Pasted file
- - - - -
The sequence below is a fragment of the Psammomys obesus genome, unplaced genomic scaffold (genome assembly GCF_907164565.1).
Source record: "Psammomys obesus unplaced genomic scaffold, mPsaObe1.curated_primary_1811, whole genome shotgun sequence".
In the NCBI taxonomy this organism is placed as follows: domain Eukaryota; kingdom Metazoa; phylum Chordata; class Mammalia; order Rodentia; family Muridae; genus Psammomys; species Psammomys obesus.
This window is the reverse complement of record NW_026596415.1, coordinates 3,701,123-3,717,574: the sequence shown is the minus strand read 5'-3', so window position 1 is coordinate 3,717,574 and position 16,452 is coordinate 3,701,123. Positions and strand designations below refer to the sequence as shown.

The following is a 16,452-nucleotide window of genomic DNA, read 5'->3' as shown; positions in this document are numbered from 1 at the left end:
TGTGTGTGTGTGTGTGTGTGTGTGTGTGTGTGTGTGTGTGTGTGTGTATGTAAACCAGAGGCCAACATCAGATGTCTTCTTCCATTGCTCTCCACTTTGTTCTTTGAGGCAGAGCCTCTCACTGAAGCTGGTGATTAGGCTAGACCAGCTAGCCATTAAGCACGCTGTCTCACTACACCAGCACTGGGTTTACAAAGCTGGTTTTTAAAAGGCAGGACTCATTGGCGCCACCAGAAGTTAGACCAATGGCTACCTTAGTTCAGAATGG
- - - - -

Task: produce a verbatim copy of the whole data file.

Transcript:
The sequence below is a fragment of the Psammomys obesus genome, unplaced genomic scaffold (genome assembly GCF_907164565.1).
Source record: "Psammomys obesus unplaced genomic scaffold, mPsaObe1.curated_primary_1811, whole genome shotgun sequence".
In the NCBI taxonomy this organism is placed as follows: domain Eukaryota; kingdom Metazoa; phylum Chordata; class Mammalia; order Rodentia; family Muridae; genus Psammomys; species Psammomys obesus.
This window is the reverse complement of record NW_026596415.1, coordinates 3,701,123-3,717,574: the sequence shown is the minus strand read 5'-3', so window position 1 is coordinate 3,717,574 and position 16,452 is coordinate 3,701,123. Positions and strand designations below refer to the sequence as shown.

The following is a 16,452-nucleotide window of genomic DNA, read 5'->3' as shown; positions in this document are numbered from 1 at the left end:
TGTGTGTGTGTGTGTGTGTGTGTGTGTGTGTGTGTGTGTGTGTGTGTATGTAAACCAGAGGCCAACATCAGATGTCTTCTTCCATTGCTCTCCACTTTGTTCTTTGAGGCAGAGCCTCTCACTGAAGCTGGTGATTAGGCTAGACCAGCTAGCCATTAAGCACGCTGTCTCACTACACCAGCACTGGGTTTACAAAGCTGGTTTTTAAAAGGCAGGACTCATTGGCGCCACCAGAAGTTAGACCAATGGCTACCTTAGTTCAGAATGG